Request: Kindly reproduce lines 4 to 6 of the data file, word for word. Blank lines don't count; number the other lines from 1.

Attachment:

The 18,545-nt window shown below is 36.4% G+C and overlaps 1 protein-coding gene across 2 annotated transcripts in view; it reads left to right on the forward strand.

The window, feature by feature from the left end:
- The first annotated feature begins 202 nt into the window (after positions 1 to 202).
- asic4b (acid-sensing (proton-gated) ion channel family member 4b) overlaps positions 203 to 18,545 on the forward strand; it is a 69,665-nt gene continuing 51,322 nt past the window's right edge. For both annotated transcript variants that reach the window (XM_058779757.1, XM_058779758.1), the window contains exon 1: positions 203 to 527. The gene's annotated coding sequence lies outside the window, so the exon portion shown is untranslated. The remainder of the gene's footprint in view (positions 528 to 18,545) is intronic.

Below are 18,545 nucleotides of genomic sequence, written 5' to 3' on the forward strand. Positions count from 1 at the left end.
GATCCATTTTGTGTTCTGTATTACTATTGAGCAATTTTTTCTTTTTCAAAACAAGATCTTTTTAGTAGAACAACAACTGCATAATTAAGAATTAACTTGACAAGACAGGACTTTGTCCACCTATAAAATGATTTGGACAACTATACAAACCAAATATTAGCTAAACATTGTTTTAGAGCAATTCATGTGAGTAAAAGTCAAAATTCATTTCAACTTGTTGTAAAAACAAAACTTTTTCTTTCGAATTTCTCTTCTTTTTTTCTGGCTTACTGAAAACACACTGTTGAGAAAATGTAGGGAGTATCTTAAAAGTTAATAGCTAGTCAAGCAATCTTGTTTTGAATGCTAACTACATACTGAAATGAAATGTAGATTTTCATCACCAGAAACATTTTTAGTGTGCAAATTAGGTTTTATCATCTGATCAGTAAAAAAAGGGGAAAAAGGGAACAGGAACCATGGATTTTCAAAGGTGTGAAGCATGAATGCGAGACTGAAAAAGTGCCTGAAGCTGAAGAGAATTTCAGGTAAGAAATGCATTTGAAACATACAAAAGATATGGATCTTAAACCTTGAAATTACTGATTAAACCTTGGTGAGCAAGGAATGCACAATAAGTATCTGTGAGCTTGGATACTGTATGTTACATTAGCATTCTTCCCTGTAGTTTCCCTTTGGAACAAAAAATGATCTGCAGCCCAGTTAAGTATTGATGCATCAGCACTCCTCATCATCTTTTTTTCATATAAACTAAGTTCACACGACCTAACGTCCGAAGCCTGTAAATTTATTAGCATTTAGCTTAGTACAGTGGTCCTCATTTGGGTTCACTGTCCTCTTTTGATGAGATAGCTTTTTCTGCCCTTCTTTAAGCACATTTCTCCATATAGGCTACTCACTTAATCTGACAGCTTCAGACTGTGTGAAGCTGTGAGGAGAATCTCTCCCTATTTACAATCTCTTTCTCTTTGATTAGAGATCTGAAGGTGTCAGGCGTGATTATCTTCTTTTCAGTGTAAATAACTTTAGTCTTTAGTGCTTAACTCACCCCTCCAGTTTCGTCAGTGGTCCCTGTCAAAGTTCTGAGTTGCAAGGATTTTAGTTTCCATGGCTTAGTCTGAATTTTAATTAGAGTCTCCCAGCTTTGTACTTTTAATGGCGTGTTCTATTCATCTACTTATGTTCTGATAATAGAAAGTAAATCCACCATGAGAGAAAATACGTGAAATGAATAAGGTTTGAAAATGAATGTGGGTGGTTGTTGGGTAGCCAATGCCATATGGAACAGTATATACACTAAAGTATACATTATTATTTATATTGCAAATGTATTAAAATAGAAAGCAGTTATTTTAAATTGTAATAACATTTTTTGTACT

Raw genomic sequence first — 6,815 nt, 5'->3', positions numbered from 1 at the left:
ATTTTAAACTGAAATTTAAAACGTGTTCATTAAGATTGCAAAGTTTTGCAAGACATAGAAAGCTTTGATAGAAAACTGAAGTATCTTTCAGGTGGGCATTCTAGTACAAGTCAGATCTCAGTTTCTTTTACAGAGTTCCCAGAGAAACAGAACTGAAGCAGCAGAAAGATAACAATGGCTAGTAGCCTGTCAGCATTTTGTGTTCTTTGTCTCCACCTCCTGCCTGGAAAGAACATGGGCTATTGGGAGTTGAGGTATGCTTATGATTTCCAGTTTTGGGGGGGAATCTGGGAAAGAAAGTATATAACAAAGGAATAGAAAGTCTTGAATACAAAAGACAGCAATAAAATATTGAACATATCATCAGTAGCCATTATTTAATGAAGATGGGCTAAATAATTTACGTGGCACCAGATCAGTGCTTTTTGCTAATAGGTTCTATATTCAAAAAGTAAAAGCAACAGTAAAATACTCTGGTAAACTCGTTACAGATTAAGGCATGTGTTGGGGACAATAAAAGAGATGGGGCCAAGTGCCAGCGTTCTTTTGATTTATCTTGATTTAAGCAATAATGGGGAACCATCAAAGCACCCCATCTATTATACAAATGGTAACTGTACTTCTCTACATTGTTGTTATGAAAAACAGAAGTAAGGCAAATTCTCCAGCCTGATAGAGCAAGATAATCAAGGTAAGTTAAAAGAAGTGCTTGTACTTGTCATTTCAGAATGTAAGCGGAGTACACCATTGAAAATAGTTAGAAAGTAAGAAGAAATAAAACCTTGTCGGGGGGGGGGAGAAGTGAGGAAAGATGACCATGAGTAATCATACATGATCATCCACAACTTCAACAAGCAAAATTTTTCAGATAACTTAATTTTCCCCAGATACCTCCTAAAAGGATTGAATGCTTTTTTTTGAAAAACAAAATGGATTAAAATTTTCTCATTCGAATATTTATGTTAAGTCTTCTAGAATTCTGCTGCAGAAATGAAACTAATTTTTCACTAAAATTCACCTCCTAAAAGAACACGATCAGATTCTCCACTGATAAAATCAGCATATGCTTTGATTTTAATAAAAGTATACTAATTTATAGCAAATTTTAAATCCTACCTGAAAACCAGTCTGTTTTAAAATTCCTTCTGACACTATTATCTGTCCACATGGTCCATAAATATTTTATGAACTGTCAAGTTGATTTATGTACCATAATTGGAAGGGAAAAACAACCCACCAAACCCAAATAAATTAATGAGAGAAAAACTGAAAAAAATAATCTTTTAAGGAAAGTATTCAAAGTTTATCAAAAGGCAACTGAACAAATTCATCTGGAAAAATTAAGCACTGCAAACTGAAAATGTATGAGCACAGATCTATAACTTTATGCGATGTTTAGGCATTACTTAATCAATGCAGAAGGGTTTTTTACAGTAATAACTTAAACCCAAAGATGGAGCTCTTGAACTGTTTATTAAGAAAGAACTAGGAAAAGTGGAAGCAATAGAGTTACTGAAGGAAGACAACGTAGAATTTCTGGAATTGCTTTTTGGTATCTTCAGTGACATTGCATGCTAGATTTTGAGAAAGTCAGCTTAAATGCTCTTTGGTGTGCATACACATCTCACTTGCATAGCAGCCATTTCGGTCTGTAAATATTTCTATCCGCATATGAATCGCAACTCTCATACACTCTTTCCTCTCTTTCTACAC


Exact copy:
- asic4b (acid-sensing (proton-gated) ion channel family member 4b) overlaps positions 203 to 18,545 on the forward strand; it is a 69,665-nt gene continuing 51,322 nt past the window's right edge. For both annotated transcript variants that reach the window (XM_058779757.1, XM_058779758.1), the window contains exon 1: positions 203 to 527. The gene's annotated coding sequence lies outside the window, so the exon portion shown is untranslated. The remainder of the gene's footprint in view (positions 528 to 18,545) is intronic.

Below are 18,545 nucleotides of genomic sequence, written 5' to 3' on the forward strand. Positions count from 1 at the left end.
GATCCATTTTGTGTTCTGTATTACTATTGAGCAATTTTTTCTTTTTCAAAACAAGATCTTTTTAGTAGAACAACAACTGCATAATTAAGAATTAACTTGACAAGACAGGACTTTGTCCACCTATAAAATGATTTGGACAACTATACAAACCAAATATTAGCTAAACATTGTTTTAGAGCAATTCATGTGAGTAAAAGTCAAAATTCATTTCAACTTGTTGTAAAAACAAAACTTTTTCTTTCGAATTTCTCTTCTTTTTTTCTGGCTTACTGAAAACACACTGTTGAGAAAATGTAGGGAGTATCTTAAAAGTTAATAGCTAGTCAAGCAATCTTGTTTTGAATGCTAACTACATACTGAAATGAAATGTAGATTTTCATCACCAGAAACATTTTTAGTGTGCAAATTAGGTTTTATCATCTGATCAGTAAAAAAAGGGGAAAAAGGGAACAGGAACCATGGATTTTCAAAGGTGTGAAGCATGAATGCGAGACTGAAAAAGTGCCTGAAGCTGAAGAGAATTTCAGGTAAGAAATGCATTTGAAACATACAAAAGATATGGATCTTAAACCTTGAAATTACTGATTAAACCTTGGTGAGCAAGGAATGCACAATAAGTATCTGTGAGCTTGGATACTGTATGTTACATTAGCATTCTTCCCTGTAGTTTCCCTTTGGAACAAAAAATGATCTGCAGCCCAGTTAAGTATTGATGCATCAGCACTCCTCATCATCTTTTTTTCATATAAACTAAGTTCACACGACCTAACGTCCGAAGCCTGTAAATTTATTAGCATTTAGCTTAGTACAGTGGTCCTCATTTGGGTTCACTGTCCTCTTTTGATGAGATAGCTTTTTCTGCCCTTCTTTAAGCACATTTCTCCATATAGGCTACTCACTTAATCTGACAGCTTCAGACTGTGTGAAGCTGTGAGGAGAATCTCTCCCTATTTACAATCTCTTTCTCTTTGATTAGAGATCTGAAGGTGTCAGGCGTGATTATCTTCTTTTCAGTGTAAATAACTTTAGTCTTTAGTGCTTAACTCACCCCTCCAGTTTCGTCAGTGGTCCCTGTCAAAGTTCTGAGTTGCAAGGATTTTAGTTTCCATGGCTTAGTCTGAATTTTAATTAGAGTCTCCCAGCTTTGTACTTTTAATGGCGTGTTCTATTCATCTACTTATGTTCTGATAATAGAAAGTAAATCCACCATGAGAGAAAATACGTGAAATGAATAAGGTTTGAAAATGAATGTGGGTGGTTGTTGGGTAGCCAATGCCATATGGAACAGTATATACACTAAAGTATACATTATTATTTATATTGCAAATGTATTAAAATAGAAAGCAGTTATTTTAAATTGTAATAACATTTTTTGTACT